My marks in exams got better and better, excelling in maths and science and good right across the board – straight ‘A’s. The die was cast; my identity became tied up in those results – in other words, in external validation. All seemed to be going swimmingly, with an entrance exhibition (one step below a scholarship) to Cambridge University.

The first year seemed to go well enough; it wasn’t easy, but I thought I was managing okay. In the no-mans-land between taking the end-of-year- exams and getting the results, I fantasised about which one of my subjects I might have got a first in.

Any such thoughts were fantasy indeed. I got lower seconds in all of them. Very ordinary average or below average marks. I went from being top dog at school to feeling like an also-ran. I never recovered from that, either in the results – solid 2.2 throughout my time there - or in how I felt about them. I’d gone to Cambridge with a fascination for astronomy and with vague thoughts of doing post-graduate work in that field. But a good first was the minimum qualification; I lost interest overnight and wanted only to get of academia as soon as I could.

A Cambridge degree might have been the springboard to a successful career, but I never did find an identity in work; no career, no vocation, just a succession of jobs. It wasn’t all doom and gloom though – I may have found no identity in work, but I did discover it in parenthood, and for the last 25 years being a father to my children has, more than anything else, defined who I am.

But they’re virtually grown up now. We’re still very close as a family, but we’ve also encouraged self-sufficiency and independence - the oldest is only with us whilst he saves up enough to put down as a deposit on a place of his own; the next one, in Kenya at the moment, will be moving away in a few months; only our youngest remains nominally at home - and she’s currently away at music college.

So as one by one they leave, so too that particular part of my identity fades into the background. Still there; always there; but no longer holding the central, defining place. And I’m left once more wondering who I am and why I’m here. I look around and take stock of what I’ve got: a secure marriage, a collection of interests, another collection of commitments, and a job. Which of these can define who I am, can create a new post-fatherhood identity for myself?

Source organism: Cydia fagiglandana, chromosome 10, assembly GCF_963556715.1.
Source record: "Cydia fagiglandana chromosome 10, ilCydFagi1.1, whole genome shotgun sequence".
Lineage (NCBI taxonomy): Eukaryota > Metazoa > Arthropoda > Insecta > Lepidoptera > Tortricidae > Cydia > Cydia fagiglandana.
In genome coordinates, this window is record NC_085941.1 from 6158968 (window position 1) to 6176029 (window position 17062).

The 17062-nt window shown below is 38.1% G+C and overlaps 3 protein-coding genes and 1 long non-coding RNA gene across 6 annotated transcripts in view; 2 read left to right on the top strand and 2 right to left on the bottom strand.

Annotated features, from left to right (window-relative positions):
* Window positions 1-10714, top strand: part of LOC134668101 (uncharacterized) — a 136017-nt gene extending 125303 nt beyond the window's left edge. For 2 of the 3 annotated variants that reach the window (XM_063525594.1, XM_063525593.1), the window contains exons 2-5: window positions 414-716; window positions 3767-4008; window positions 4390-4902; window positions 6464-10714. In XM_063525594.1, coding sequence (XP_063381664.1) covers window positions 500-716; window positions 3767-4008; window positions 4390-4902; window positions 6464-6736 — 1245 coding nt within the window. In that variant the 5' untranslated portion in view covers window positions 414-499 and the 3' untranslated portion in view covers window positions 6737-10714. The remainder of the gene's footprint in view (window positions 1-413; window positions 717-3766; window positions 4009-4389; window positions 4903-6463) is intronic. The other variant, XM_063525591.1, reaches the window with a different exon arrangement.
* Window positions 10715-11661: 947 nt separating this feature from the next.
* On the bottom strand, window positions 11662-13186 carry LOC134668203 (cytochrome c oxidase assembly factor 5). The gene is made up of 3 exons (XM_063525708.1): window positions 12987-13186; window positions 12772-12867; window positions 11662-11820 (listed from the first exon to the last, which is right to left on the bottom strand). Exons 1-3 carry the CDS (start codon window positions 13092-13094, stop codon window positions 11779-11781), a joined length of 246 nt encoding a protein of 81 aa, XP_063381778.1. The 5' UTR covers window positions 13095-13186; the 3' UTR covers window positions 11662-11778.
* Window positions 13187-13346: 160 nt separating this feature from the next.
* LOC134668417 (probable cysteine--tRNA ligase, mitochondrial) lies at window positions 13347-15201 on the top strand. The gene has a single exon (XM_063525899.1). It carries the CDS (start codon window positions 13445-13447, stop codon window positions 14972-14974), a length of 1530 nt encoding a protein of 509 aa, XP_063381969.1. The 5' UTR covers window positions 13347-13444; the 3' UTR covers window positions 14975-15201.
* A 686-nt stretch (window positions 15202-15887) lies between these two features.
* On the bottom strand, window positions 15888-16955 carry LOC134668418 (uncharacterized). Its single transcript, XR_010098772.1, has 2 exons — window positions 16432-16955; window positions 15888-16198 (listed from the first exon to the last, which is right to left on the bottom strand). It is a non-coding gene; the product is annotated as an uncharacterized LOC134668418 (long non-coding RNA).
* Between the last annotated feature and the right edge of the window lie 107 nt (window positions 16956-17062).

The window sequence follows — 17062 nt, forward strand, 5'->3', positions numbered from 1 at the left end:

Rightly or wrongly, I decided to try the job, at least in the short to medium term. I could not go on telling myself how much I hated the job, how much I wanted out, how worthless it all was. It wasn’t the job that was killing me – it was all those messages I was sending myself. So, given that the job occupies the largest single portion of my life, a fact which wasn’t going to change overnight (and which would in any case would require a step-change in confidence in order to make it change) the first step to a healthier self-image was to begin to believe in myself and in what I do here.

I know I’m walking a tightrope though. I have to remind myself never to forget that this commitment to work is only a means to an end; a necessary stepping stone on the path to recovery. Swallow the medicine, but don’t become dependant on it, or addicted to it. It would be all too easy to get caught up in organisational games; I might even be re-educated to the point where, like Orwell’s Winston Smith in 1984, I love Big Brother.